Monday, November 11, 2013

Students vs email

I read with great interest this article from the New York Times: "Technology and the College Generation." It discusses the current generation of students and their preference to use texting to communicate with friends, rather than email. Many students don't even bother to check their university email accounts. And that's different to how faculty and university administrators expect them to use email:
“Some of them didn’t even seem to know they had a college e-mail account,” Dr. May said. Nor were these wide-eyed freshmen. “This is considered a junior-level class, so they’d been around,” he said.

Universities now find themselves mandating that students check their university email every day. At the University of Southern California, Nina Eliasoph’s Sociology 250 syllabus reads: “You must check e-mail DAILY every weekday,” with boldface for emphasis.

The article focuses on how faculty and students use email, asking “How are they going to learn to use e-mail when that’s the model, and why would they want to?”

Paul Jones, a professor at the University of North Carolina, does not think they should have to. “E-mail is a sinkhole where knowledge goes to die,” said Mr. Jones, who said that he gave up e-mail in 2011. But in his quest to eliminate e-mail, Mr. Jones may have a surprising obstacle: students. Canvas, a two-year-old learning management system used by Brown University, among others, allows students to choose how to receive messages like “The reading assignment has been changed to Chapter 2.” The options: e-mail, text, Facebook and Twitter. According to company figures, 98 percent chose e-mail.

But I see this as the leading edge of a new trend. Rather than focus on how to get students to use email we need to look at how students communicate, and reach them there. What are the ways in which your campus is changing how you communicate with students?

4 comments:

  1. Of course, the problem with figuring out how students communicate is that it changes at Internet speed. At Berkeley, when we first rolled out the ability for residential students to get their housing contracts via email, we immediately were asked if they could get them via IM instead. Of course IM is not what 18-year-olds are doing this year, so today it'd be text message or Facebook. Two years from now it may be Snapchat, and how will that fit into a communications strategy?

    I don't think the question is "how can we get students to use email" as much as "what kinds of communications are appropriate for email?" For some kinds of official communications, email is going to be the best mechanism, and "getting the memo" has to be the responsibility of the recipient.

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  2. Hi Tom. You are absolutely right. Some communication has to be via email, and others via other communication methods. And it does change quickly. To some extent, we are in an arms race as students change how they communicate.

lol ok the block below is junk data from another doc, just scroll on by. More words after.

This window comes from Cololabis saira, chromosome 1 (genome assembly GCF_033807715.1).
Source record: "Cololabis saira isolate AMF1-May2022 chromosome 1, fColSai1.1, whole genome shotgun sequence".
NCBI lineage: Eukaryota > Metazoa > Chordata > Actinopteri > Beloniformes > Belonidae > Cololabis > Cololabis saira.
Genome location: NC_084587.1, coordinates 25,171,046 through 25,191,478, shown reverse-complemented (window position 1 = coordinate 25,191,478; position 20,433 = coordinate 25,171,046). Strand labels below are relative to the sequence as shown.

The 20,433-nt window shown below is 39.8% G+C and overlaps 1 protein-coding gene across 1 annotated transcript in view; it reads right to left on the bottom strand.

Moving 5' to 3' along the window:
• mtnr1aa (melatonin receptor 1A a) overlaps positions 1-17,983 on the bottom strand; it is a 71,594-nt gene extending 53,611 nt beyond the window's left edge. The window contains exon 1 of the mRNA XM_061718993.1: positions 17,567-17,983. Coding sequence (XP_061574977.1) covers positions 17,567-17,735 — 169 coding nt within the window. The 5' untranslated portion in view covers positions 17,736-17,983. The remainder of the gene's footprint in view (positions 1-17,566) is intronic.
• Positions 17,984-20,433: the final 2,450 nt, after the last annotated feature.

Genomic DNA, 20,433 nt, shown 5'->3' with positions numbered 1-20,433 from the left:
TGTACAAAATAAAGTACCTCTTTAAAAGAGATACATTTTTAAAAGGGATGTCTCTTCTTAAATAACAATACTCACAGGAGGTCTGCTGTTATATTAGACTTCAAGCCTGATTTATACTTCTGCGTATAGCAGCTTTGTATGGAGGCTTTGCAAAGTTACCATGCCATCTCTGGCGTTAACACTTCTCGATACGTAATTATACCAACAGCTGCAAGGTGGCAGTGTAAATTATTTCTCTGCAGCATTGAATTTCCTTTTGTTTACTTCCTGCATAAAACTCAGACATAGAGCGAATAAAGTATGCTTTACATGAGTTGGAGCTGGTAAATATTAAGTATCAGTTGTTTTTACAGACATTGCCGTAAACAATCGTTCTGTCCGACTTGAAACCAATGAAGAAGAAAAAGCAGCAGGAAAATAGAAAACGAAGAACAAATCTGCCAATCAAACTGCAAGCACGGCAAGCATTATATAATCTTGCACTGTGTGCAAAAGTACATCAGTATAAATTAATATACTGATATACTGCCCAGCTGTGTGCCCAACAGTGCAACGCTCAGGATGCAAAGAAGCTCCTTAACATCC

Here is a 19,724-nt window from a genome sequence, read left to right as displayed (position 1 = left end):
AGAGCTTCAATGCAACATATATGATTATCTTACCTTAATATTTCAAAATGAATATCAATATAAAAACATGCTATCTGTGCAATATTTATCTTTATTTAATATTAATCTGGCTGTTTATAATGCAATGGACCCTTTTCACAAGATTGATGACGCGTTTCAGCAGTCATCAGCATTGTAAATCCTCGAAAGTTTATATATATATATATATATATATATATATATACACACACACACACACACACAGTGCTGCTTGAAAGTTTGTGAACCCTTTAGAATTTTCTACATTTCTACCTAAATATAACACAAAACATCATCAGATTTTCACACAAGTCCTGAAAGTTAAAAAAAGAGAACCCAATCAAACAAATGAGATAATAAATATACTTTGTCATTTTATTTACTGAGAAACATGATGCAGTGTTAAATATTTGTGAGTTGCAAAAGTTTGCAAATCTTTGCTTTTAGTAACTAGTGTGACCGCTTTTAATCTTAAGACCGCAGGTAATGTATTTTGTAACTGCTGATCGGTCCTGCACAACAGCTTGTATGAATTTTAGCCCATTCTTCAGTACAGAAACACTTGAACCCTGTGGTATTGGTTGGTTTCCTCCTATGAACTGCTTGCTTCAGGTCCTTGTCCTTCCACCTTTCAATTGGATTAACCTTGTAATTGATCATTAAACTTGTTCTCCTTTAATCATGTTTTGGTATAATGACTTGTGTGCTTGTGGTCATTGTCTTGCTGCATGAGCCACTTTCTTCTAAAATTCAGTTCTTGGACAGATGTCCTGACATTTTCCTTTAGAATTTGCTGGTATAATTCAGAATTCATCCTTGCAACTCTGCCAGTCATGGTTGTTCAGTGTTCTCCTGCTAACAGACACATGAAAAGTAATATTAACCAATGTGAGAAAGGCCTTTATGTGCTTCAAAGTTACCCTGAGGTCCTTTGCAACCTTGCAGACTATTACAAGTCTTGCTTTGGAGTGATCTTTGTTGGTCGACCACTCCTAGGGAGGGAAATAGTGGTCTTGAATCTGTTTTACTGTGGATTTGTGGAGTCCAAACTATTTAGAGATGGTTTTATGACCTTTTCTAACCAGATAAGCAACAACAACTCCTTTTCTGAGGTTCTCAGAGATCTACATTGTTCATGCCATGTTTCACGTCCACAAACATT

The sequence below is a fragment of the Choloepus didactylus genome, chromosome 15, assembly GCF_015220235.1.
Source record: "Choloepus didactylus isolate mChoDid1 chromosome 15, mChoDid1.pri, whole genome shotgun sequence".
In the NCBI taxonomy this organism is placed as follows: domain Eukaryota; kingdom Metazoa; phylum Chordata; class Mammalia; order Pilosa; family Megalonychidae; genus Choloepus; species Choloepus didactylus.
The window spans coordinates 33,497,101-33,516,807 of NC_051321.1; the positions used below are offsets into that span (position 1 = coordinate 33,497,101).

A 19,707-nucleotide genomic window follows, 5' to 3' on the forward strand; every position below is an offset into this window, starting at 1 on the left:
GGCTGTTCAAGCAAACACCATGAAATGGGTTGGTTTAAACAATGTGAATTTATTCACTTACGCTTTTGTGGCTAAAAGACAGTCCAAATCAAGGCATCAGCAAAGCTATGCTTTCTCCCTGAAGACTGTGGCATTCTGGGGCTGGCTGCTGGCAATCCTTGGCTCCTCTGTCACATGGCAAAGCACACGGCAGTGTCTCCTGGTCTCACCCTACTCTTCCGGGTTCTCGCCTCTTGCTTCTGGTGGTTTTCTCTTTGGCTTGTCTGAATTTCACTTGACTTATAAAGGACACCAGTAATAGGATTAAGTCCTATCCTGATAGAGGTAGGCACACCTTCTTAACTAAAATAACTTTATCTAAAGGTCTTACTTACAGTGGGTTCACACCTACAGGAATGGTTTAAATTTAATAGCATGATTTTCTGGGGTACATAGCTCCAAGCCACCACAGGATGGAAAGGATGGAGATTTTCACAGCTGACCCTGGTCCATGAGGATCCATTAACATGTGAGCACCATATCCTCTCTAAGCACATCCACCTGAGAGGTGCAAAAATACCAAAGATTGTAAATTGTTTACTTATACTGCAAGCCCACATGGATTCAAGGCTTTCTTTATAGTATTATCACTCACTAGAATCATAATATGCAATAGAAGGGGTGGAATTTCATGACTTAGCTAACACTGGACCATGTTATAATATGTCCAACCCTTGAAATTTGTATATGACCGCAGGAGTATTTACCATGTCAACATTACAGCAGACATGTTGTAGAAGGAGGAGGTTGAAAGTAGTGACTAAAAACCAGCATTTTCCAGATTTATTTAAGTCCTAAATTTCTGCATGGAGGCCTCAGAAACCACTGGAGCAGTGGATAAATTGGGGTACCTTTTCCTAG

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  3. I think less of the technology, and more about what's drawing people to different communications mediums. The death of email as a communication medium to anyone under 30 is old news. I'm "old" at 41, and mostly use email at work, and hardly at all for personal communication.

    Workplace email is a bit of a nightmare since so many people use it for inappropriate things. When I first started at my current job, people would send out notices to all 50-70 people in the company about when they were on vacation. Email overload at work is a huge problem, and workplaces are slow to adapt.

    In that case, the right question isn't "how do you want me to tell you about when I'm in/out of the office" it's: "How can I find out when someone is out of the office when I need to (and ONLY when I need to)?"

    The question is going to be the same for different forms of communication. Sometimes if something is really important, a text message needs to be sent. Sometimes a web portal message is appropriate (do Universities have this?), or sometimes, email. The knowledge about the content, and timeliness of the message is only known by the message sender, so the sender should choose the medium dependent on the message.

    Tom brings up a good point, namely that "technology of the day" changes like the wind. For something important like a housing contract, a web portal seems like a better way to go than email or IM. Frankly I'd risk losing the damn thing if it were emailed to me. Email makes a TERRIBLE TERRIBLE filing system. If you ask me, Universities should get some skin in the game when communicating with students rather than outsourcing this to some 3rd party like Facebook or Twitter.

    Having one means of communicating with anyone is a means of disaster. Choosing the appropriate medium for the message is key.

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  4. Totally agree » "Choosing the appropriate medium for the message is key."

    The U of M is doing a major upgrade, due next year. This far out, I opted not to get their email updates. I subscribed to their blog's RSS feed instead, and check the feed every week or so. That's enough for me—as a customer—to track what's going on. I don't need email updates clogging my inbox. I get enough email already. They still send an email when there's something we need to participate in or respond to, and that's fine.

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